Sister Carrie

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Carrie Meeber, a poor and inexperienced young woman, leaves her hometown in Wisconsin to live with her sister and find work in Chicago. Life soon becomes a grind of never-ending labor for mere survival. Falling ill and losing her poor-paying job, she accepts money from Charles Drouet, a man whom she met on the train when she traveled to the city. Eventually, she becomes his mistress.

Drouet’s friend, G. W. Hurstwood, is fascinated by Carrie’s charm and beauty. Carrie and Hurstwood fall in love and begin an affair. Mrs. Hurstwood threatens that unless he leaves Carrie, she will sue him for divorce. Faced with social and financial ruin, Hurstwood steals several thousand dollars from his employer and takes Carrie to Montreal. Given the opportunity to return the money, he does give back most of it, but his life is changed forever.

Hurstwood and Carrie marry under the name of Wheeler. She does not realize that the ceremony is not legal. They move to New York, but he cannot find work and they continually flee creditors. Carrie finds work as a chorus girl and eventually becomes well-known as an actress. She leaves Hurstwood and succeeds on her own, becoming rich and famous. As his fortunes decline, hers rise.

During the famous streetcar strike of the time, Hurstwood works as a scab, but soon he degenerates into a bum. He visits Carrie and gets some money from her, but he never goes back to her again and finally dies. Carrie, invited to perform in Europe, sails without knowing that Hurstwood is dead. Although she is now materially successful, her soul has been damaged and she is alone and unable to find happiness.

The book is a startlingly real picture of the social history of the time, a stark indictment of the ruthless nature of capitalism. Dreiser believed that men are inevitably crushed under the wheels of the giant machinery that keeps society moving. People use one another, mercilessly, and have no regrets for those who fall by the wayside. The message is a grim one, but the impact of the novel renders it unforgettable.


Gerber, Philip. Theodore Dreiser Revisited. New York: Twayne, 1992. A biographical and thematic analysis of Dreiser’s major works, which interprets Sister Carrie as a naturalistic novel in the tradition of Émile Zola in France and Stephen Crane and Frank Norris in the United States.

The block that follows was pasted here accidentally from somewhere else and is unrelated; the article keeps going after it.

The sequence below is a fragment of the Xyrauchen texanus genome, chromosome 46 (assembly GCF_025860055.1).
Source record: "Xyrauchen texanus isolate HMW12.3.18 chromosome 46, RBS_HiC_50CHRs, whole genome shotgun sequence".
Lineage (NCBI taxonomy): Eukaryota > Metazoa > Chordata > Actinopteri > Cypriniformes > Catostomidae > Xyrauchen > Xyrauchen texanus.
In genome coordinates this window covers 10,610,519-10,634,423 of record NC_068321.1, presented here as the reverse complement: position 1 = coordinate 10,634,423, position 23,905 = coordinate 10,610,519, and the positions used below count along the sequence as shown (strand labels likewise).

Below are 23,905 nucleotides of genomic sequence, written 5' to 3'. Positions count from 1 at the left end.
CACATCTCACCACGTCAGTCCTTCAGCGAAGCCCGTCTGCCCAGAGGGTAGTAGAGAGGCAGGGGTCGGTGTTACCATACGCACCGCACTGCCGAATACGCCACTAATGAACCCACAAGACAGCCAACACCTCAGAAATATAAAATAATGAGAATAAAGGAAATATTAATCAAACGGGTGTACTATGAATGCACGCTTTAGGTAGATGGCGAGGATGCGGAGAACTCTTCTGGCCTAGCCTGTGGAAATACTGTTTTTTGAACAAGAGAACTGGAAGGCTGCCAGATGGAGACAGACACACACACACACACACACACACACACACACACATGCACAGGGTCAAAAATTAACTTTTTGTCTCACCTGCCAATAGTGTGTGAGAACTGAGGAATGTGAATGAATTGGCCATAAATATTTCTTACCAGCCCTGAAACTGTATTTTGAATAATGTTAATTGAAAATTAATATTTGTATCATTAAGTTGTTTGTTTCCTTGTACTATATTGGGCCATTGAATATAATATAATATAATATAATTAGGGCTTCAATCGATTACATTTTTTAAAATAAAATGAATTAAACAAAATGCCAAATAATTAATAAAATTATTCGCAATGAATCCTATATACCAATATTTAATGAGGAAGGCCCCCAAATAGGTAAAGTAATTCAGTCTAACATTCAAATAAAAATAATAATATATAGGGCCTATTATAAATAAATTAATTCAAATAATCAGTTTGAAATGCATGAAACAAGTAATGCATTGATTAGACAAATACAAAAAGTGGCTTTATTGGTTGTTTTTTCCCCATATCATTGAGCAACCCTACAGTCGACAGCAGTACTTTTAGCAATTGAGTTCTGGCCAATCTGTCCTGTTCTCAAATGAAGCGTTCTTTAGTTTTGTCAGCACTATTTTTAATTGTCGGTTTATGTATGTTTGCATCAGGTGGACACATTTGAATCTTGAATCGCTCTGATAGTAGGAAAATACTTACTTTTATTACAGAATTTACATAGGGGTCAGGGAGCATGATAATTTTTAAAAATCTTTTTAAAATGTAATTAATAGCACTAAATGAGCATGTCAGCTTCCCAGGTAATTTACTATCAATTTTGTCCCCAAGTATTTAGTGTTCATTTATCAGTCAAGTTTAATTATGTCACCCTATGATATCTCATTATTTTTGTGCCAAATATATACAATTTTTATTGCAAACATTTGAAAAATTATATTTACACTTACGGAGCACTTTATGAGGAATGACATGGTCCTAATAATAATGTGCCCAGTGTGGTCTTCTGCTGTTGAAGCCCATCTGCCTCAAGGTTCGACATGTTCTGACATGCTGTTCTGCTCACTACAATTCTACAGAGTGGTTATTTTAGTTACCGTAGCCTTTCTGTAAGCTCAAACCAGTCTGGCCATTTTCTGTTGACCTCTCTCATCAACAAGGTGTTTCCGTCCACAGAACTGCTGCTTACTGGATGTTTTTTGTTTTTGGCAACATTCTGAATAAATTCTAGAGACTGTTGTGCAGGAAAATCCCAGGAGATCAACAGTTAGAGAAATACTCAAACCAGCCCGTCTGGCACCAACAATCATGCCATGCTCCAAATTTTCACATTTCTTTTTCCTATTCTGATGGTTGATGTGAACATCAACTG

Kaplan, Amy. “The Sentimental Revolt of Sister Carrie.” In The Social Construction of American Realism. Chicago: University of Chicago Press, 1988. Excellent discussion of the novel within the framework of American realism. Juxtaposes Dreiser’s power as a realist—challenging moral and literary conventions—with his simultaneous reliance on sentimental codes. A second chapter, “Theodore Dreiser’s Promotion of Authorship,” explores Dreiser’s conception of the realist within the literary marketplace.

Pizer, Donald. The Novels of Theodore Dreiser: A Critical Study. Minneapolis: University of Minnesota Press, 1976. A classic treatment of Dreiser’s novels by one of the most important Dreiser scholars. Discusses the composition history of Sister Carrie, its biographical and literary sources, and provides an excellent general introduction to the novel’s themes.

Pizer, Donald. New Essays on “Sister Carrie.” New York: Cambridge University Press, 1991. Contains, in addition to Pizer’s thorough discussion of the novel’s historical and biographical background, four essays that explore in depth Dreiser’s naturalism, the novel’s narrative voice, and the relationship between the author and his heroine.

Sloane, David E. E. “Sister Carrie”: Theodore Dreiser’s Sociological Tragedy. New York: Twayne, 1992. A book-length study of the novel that provides literary and historical context. Interprets the work as a sociological tragedy, focusing on plot, style, metaphor, symbol, and character. Also includes a selected annotated bibliography of criticism.

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Critical Evaluation


Critical Overview